Why presidential?

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The writer is a lawyer.
The writer is a lawyer.

IN recent days, #WeWantPresidential­System trended on Twitter twice. Some quarters appear frustrated by the compromises and concessions that governments must inevitably make in a parliamentary system. PTI supporters claim that Pakistan would be better off with a presidential system where the president can implement his vision and policy with greater freedom and autonomy.

The view is gravely mistaken.

Most societies are heterogeneous. They include people from diverse backgrounds and different sub-national identities united by a common flag. But a diverse society is not necessarily a divided society. Sujit Choudhary, for instance, has argued that what really separates divided societies from other heterogeneous societies is that in the former markers of sub-national identity such as race, ethnicity, language or religious sect are particularly salient. They serve as important bases for political mobilisation.

On this account, it should come as no surprise why scholars of constitutional design categorise Pakistan as a divided society. Political mobilisation in Pakistan has historically been based upon strong regional identities. Consider how the PPP is limited to Sindh, the ANP to KP, the PML-N to Punjab and the BNP to Balochistan. No single political party is truly national.

These parties are also divided along ethno-linguistic lines. It is perceived that the torch-bearers of the Sindhis is the PPP, for the Pakhtuns it is the ANP and for Mohajirs the MQM. Each party has found it difficult to develop a strong base beyond the group with which it has come to be associated.

Presidential rule can increase feelings of marginalisation.

Getting this classification right is critical because it determines what kind of constitutional design is suited for that country. For divided societies like Pakistan, where serious challenges are posed by ethnic, linguistic, religious, and cultural differences, the Constitution should encourage the formation of broad coalitions that allows as many of the sub-national groups as possible to have a voice in the political process. This is possible only in a parliamentary system where the government must accommodate others and retain the confidence of the majority to stay in power.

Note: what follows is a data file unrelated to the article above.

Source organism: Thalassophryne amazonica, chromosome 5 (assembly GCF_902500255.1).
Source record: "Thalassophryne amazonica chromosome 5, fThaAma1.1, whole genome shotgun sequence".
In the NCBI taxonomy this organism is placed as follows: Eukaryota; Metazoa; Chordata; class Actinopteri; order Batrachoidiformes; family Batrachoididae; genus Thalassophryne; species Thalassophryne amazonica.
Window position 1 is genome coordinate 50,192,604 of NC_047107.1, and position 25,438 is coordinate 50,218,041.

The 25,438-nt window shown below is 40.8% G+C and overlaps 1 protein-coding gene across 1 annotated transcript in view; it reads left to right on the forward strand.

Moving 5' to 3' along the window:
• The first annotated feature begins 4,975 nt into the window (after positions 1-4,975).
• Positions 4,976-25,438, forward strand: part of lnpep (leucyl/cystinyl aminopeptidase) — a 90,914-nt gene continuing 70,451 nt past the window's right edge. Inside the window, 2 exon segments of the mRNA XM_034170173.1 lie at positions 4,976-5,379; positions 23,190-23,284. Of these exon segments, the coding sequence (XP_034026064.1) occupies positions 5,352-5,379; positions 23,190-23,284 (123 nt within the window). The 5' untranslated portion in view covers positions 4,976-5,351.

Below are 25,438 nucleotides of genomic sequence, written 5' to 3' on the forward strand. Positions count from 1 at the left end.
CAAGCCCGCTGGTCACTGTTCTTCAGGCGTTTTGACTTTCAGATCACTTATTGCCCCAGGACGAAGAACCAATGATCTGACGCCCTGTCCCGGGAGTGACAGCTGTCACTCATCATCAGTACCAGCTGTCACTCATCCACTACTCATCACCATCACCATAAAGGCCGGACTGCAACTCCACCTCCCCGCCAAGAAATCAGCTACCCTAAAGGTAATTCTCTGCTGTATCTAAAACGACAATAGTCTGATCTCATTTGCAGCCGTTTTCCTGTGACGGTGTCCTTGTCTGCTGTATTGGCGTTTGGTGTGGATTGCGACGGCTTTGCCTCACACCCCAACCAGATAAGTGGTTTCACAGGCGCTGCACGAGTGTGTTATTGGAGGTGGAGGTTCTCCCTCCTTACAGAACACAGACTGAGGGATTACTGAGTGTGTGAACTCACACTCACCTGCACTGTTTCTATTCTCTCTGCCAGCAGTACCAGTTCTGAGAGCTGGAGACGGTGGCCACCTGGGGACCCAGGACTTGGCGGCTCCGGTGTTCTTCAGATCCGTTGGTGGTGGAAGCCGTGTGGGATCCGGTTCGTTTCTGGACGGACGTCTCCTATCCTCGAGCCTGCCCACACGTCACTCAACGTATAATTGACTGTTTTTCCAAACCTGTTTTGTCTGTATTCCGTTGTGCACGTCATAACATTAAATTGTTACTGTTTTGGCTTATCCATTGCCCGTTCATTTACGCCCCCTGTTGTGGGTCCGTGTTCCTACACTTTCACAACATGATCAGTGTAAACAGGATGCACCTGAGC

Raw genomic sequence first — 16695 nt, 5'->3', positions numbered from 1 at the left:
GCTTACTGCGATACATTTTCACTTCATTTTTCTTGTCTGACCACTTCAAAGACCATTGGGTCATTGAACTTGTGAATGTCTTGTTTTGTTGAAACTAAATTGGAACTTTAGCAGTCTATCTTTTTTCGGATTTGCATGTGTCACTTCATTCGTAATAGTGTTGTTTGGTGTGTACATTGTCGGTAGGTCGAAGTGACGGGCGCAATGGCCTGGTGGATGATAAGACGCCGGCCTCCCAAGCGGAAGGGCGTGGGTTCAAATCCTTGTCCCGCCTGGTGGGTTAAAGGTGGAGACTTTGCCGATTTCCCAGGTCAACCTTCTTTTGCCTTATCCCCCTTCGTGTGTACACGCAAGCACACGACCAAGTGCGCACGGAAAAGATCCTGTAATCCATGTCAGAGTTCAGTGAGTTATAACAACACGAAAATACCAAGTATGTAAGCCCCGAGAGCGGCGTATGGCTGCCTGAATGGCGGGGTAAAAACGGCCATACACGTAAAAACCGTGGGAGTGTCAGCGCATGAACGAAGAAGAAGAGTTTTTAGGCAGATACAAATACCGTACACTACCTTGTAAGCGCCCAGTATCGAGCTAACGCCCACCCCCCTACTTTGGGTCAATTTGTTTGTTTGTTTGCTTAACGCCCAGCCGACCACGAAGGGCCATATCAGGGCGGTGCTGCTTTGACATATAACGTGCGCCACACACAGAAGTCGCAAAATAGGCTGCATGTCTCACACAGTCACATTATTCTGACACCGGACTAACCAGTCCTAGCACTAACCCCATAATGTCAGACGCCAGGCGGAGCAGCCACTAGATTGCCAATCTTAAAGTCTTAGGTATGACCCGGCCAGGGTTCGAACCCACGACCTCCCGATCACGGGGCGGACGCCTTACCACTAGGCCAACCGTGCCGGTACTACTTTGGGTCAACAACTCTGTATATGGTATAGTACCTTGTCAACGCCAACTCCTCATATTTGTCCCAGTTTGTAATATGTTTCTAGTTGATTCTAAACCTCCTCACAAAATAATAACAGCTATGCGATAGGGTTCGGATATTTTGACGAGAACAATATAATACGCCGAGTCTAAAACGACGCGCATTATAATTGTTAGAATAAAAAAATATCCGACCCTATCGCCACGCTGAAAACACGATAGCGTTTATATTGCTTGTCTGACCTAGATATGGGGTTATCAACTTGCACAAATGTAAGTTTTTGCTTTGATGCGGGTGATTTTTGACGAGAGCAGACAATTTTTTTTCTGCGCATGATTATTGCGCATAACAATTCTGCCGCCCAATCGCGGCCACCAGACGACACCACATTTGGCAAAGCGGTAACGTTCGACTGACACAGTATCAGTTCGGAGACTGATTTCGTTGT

In a presidential system where the president is directly elected by the people, the executive power of the state is concentrated in the office of one person. That person can, by definition, belong to — and be representative of — just one group. The system, thus, has the potential to aggravate the vulnerability of other groups by engendering feelings of marginalisation. No wonder each spell of presidential rule in Pakistan has ended with a demand for greater power-sharing, followed by an eventual shift to a parliamentary form of government.

For a divided society though, a parliamentary system is not enough. Constitutional theory suggests that in such countries power-sharing must be coupled with group autonomy by using federalism to guarantee each group or sub-national identity a degree of control and autonomy within a pre-determined sphere.

It posits that this should be done by carving up the internal territory of a state in such a manner that each group or sub-national identity is regionally concentrated in one area. The area so carved is then guaranteed autonomy by giving it legislative, executive and financial powers through the federal structure in the constitution.

India realised this many years ago when it started to realign its states along ethno-linguistic lines. The first time was in 1953 when Andhra was created for the Telugu-speaking people. Fears that carving internal units along such lines and granting them autonomy would fuel secessionist tendencies turned out to be wrong. Instead, the redrawing of state boundaries strengthened the Indian union as each ethno-lingual group got an important voice and stake in the process.

Unlike India, Pakistan inherited a territory where each ethno-lingual group was already concentrated regionally: the Punjabis in Punjab, the Sindhis in Sindh, the Baloch in Balochistan and the Pakhtun in KP. Carving up new units and territories was not required. All that was needed was to empower the provinces that were already divided along ethno-linguistic lines.

It is unfortunate that for a large part of our history, we chose not to do so despite repeated demands by the provinces. The 18th Amendment finally fixed that in 2010.

It was a sensible design choice that has now given greater autonomy to the provinces and the ethno-linguistic groups that live there. Unless we want to risk alienating the Pakhtuns and the Baloch further, the 18th Amendment should stay and so should the parliamentary form of government guaranteed by the Constitution.

Presidential systems have worked in countries that are relatively homogenous. Pakistan is not one of them. Transplanting that system in a country like ours will weaken the federation, not strengthen it. But then again, who cares what happens in the long run?

The writer is a lawyer.

b.soofi@gmail.com

Twitter: bbsoofi

Published in Dawn, November 27th, 2019